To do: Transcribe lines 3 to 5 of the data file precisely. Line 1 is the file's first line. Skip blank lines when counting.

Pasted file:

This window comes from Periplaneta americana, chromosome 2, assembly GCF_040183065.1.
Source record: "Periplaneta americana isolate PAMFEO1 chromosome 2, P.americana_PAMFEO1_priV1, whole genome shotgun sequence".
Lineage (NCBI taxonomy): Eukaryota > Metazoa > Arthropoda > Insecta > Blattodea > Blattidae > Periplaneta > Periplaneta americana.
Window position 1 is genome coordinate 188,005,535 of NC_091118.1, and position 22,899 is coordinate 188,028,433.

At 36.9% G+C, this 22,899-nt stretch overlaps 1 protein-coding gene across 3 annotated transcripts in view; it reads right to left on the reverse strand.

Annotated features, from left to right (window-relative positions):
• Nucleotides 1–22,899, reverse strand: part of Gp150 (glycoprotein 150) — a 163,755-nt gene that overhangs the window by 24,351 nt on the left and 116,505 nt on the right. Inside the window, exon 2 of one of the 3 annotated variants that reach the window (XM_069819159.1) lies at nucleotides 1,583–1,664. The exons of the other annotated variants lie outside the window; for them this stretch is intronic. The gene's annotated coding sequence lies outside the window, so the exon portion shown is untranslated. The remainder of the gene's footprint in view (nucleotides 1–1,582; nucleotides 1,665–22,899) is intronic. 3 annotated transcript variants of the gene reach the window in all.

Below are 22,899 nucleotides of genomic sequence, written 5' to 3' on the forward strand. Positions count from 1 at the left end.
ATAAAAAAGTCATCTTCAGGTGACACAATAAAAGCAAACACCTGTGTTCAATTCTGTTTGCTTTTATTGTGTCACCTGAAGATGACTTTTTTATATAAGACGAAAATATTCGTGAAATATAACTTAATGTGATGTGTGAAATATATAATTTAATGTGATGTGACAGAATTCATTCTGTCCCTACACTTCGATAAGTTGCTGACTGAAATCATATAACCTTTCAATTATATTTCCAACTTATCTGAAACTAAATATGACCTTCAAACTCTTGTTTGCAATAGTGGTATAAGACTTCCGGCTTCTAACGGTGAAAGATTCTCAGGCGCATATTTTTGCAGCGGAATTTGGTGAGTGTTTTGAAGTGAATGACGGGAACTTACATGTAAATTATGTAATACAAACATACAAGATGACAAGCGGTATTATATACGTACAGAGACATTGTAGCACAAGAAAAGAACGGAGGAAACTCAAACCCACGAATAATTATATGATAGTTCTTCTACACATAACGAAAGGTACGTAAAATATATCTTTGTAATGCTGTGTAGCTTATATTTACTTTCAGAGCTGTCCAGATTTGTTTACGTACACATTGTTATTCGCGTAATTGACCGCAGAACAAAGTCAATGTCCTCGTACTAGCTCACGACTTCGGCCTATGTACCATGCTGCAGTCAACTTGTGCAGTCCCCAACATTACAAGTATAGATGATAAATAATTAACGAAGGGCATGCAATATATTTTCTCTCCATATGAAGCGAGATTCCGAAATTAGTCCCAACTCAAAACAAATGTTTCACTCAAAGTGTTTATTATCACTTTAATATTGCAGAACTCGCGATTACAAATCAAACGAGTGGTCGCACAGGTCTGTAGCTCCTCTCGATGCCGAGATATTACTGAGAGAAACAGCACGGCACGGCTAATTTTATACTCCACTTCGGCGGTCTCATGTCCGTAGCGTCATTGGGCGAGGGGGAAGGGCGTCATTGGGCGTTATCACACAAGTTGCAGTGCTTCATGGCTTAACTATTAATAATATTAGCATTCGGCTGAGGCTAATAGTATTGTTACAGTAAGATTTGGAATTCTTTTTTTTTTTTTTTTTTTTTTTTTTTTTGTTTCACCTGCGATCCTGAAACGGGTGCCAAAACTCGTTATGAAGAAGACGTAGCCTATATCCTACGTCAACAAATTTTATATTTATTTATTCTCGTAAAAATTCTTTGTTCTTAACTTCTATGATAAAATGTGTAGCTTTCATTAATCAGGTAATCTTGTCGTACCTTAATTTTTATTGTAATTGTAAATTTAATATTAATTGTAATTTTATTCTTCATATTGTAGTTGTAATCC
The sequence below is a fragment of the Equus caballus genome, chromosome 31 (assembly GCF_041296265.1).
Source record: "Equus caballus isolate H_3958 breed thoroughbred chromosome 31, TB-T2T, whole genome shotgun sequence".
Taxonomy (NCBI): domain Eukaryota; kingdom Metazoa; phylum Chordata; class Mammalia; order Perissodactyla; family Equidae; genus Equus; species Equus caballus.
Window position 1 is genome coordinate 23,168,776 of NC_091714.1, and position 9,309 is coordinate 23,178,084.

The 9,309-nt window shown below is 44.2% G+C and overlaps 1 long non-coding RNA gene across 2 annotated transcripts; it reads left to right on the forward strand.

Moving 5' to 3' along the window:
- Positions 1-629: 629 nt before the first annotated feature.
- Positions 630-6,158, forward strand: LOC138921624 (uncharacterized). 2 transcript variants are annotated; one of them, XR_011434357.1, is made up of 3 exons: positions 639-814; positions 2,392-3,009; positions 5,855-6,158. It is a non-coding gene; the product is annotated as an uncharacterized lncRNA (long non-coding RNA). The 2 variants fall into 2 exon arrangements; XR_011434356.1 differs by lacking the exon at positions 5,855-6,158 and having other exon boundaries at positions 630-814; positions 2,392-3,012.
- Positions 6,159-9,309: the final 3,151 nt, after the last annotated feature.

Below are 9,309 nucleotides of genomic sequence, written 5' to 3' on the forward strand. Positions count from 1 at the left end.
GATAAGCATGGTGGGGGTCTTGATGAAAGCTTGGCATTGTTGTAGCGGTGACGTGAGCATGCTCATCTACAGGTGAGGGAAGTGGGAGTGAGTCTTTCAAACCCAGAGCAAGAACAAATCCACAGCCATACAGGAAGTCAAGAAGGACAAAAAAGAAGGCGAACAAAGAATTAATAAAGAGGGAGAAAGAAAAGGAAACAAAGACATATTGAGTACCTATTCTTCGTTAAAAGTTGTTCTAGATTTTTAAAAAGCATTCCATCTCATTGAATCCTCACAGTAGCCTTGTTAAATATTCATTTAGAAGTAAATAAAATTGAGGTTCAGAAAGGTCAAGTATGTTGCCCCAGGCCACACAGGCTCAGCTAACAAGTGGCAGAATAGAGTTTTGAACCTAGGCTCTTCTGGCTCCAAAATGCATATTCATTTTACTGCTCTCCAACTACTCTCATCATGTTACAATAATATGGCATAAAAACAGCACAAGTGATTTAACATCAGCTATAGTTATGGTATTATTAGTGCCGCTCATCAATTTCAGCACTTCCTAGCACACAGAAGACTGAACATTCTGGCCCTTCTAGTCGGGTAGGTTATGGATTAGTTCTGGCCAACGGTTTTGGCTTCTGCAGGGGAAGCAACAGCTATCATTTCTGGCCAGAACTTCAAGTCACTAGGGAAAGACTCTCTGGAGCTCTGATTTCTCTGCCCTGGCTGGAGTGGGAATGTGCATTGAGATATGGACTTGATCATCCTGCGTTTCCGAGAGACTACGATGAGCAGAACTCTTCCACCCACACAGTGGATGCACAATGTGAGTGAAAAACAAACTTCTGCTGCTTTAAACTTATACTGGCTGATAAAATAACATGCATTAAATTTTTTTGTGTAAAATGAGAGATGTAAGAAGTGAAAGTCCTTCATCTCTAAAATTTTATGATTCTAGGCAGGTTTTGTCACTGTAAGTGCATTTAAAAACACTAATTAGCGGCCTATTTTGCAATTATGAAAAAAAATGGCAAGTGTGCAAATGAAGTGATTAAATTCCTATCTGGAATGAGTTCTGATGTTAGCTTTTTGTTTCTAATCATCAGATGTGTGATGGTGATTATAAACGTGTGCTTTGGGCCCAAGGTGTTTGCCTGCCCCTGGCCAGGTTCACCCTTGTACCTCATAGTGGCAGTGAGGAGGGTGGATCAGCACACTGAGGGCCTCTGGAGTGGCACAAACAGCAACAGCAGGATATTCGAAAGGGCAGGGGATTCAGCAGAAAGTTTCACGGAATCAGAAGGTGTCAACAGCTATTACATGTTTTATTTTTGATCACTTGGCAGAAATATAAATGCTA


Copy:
Lineage (NCBI taxonomy): Eukaryota > Metazoa > Arthropoda > Insecta > Blattodea > Blattidae > Periplaneta > Periplaneta americana.
Window position 1 is genome coordinate 188,005,535 of NC_091118.1, and position 22,899 is coordinate 188,028,433.

At 36.9% G+C, this 22,899-nt stretch overlaps 1 protein-coding gene across 3 annotated transcripts in view; it reads right to left on the reverse strand.